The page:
This article first appeared in print in the December 2019 issue of Revelstoke Mountaineer Magazine. Click here to read the e-edition.
Waste not, want not
Slurping has a long history. Broth of many kinds have been a staple in a wide variety of traditional cultures for an indeterminately long time. Traditions vary yet all seem to contain a mix of simmered vegetables and meat. In Danish, German, and American culture, large or old hens were reserved for soup, while in Greece, beaten eggs mixed with lemon were commonly added to chicken broth as a cold remedy. Organ meats were added to chicken broth in Hungary, chicken soup was coined “Jewish Penicillin,” and beef bone marrow was used as a broth in the Philippines. In India today, chicken soup remains a roadside attraction in many different forms. People all over the world continue to simmer soup. Why do they broth-er?
The skeleton key
Bone broth is the foundation of many gut-healing protocols because of its ability to heal and seal the gut lining, reduce overgrowth of harmful microbes, and nourish connective tissue. Chicken bone broth has even been shown to reduce the migration of immune cells during sickness, while the minerals, easy-to-digest amino acids, and soothing warmth it contains make Grandma right about serving up some chicken soup when you’re sick.
As well as being healing, bone broth tastes wonderful. It adds a layered and umami flavour to soups, stews, cooked grains, gravy/poutine, casseroles, and meat pies. Umami is one of the five tastes, and can be described a moreish, savory taste we seem designed to love — many of use even acquired this taste as far back as breastfeeding, as breast milk is very high in glutamate. It’s why meat juices get scooped and poured, the word “caramelized” catches our menu-scanning attention, and Marmite is sold on Revysell. It’s the Parmesan in carbonara, the dashi in ramen, the soy sauce on noodles, the mushroom on pizza, the fermented meat in the deli.
Nose to tail
Along with its comforting flavor, eating nose to tail helps source a wide range of nutrients the body needs, while honouring and utilizing all parts of the animal, including the skin, cartilage, tendons, and other gelation-rich cuts of meat. This helps balance out amino acids. Muscle meat is high in the amino acid methionine, while glycine and proline are abundant in connective tissues and bone broth. When methionine isn’t tempered by glycine, homocysteine levels increase, which increases risk factors and the need for a variety of B vitamins. Glycine can also improve mood, sleep, gut health, wound healing, and blood sugar. Free glycine contributes to detox by binding to toxic chemicals and pulling them from the body in a phase 2 liver reaction called glycination. Glycine also supports production of the liver’s master antioxidant, glutathione.
Bone up on it
Bone broth contains 17 amino acids and over a dozen vitamins and minerals. Perhaps most importantly of all, broth is a wealth of collagen, a building block of connective tissues that makes up 30% of the protein in your body. When simmered, it breaks down into gelatin, it’s four amino building blocks, and gives cooled broth it’s Jell-O-like jiggle. Since it’s the main component of connective tissue, collagen can nourish the gut lining, cartilage, ligaments, tendons, bone, skin, hair, and teeth. The chondroitin sulphate contained in broth, although more well-known for being a joint-health boon, also plays an important role in neuroplasticity and therefore benefits learning and memory. No bones about it: it’s souper.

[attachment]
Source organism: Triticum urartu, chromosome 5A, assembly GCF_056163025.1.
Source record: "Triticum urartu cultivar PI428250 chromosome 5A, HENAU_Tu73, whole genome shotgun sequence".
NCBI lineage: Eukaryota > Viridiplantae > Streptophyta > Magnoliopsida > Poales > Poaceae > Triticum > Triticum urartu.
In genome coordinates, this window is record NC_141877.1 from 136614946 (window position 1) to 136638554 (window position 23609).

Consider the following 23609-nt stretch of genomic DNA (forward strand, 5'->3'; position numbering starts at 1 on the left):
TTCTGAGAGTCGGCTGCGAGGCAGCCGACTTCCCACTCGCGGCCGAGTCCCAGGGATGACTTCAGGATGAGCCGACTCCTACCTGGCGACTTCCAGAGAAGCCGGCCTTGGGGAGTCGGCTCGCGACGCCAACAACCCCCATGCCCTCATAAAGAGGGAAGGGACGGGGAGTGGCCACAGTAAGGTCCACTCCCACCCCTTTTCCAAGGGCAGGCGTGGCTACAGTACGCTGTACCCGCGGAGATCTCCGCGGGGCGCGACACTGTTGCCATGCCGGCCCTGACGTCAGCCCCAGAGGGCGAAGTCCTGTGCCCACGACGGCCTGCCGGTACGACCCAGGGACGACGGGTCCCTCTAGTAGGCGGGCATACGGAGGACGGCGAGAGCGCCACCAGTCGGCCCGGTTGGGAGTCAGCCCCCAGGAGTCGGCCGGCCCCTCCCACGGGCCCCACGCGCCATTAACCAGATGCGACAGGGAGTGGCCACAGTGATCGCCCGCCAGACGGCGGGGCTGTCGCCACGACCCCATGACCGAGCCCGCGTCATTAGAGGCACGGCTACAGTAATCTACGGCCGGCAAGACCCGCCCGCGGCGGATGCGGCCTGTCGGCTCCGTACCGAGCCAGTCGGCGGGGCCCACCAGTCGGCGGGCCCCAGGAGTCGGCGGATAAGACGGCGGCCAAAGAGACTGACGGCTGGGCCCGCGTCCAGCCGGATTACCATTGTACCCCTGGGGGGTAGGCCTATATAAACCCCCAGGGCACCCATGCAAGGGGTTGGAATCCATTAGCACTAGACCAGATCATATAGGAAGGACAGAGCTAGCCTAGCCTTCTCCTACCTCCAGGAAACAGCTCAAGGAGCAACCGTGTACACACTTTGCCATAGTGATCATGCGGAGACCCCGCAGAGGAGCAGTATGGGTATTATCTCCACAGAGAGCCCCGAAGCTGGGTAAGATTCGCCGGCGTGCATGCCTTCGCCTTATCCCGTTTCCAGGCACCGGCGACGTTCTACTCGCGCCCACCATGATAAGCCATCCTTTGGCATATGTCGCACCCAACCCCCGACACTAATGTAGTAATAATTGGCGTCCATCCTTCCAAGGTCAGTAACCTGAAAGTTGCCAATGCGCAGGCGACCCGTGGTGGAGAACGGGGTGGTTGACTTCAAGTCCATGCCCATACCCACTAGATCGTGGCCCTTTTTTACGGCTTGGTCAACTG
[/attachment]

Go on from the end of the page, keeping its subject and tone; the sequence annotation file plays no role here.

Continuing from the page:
A bone to pick
It’s best to pick quality bones; look for bones from organic, grass-fed beef and organic, free range chickens. Pastured beef knuckle and marrow bones make collagen-rich broth. While chicken feet are the most collagen-rich chicken bones, wing tips and caracasses add flavour and nutrients as well. Although not necessary, sometimes I roast the bones before making the broth, to enhance flavor. All bones can be used for broth; wild game, lamb, and fish bones all make great broth.
Low and slow
Place your bones in a large pot or slow cooker. Rough chop an onion, some fresh herbs, a few carrots and celery sticks, and add to the pot. Add a few cloves garlic, 2-3 tsp sea salt, 2-3 tsp peppercorns, and your choice of additional spices. I like to add Italian spices to chicken broth, and a few tsp dried juniper berries to beef broth. Cover with water and add 1/4 cup apple cider vinegar. The vinegar helps to pull minerals from the bone matrix. Cook at a low simmer. It’s key to cook low and slow as this increases ease of digestibility for sensitive guts (due to less free glutamate), as well as heightened flavour and nutrient density. Chicken broth can be cooked for 24 hours, while beef broth can be cooked for 48. Once done, strain and sip. When broth cools, the fat congeals at the top. I often remove some of the beef fat and save for cooking, but am happy to leave some beef fat, and all of the chicken fat, as it’s nutrient dense and flavorful, too!
Chilled to the bone
To store your broth for longer than 3 to 4 days, pour into one quart labelled jars, leaving one inch headspace (filling up to base of lid), and ensure broth is cool before screwing on lid and placing upright in freezer. These steps ensure the jar won’t break once frozen.
Shannon MacLean, of Spruce Tip Holistic Nutrition, and is a Registered Holistic Nutritionist with a BA in International Relations. She is passionate about collaborative, root-cause healthcare, wild foraging, recipe creation, and all things health and wellness. She is currently offering one-on-one wellness consulting as well as menu plans. Visit her website www.sprucetipholistic.com for online booking, send her a message at firstname.lastname@example.org, and follow her
on Instagram @sprucetipnutrition.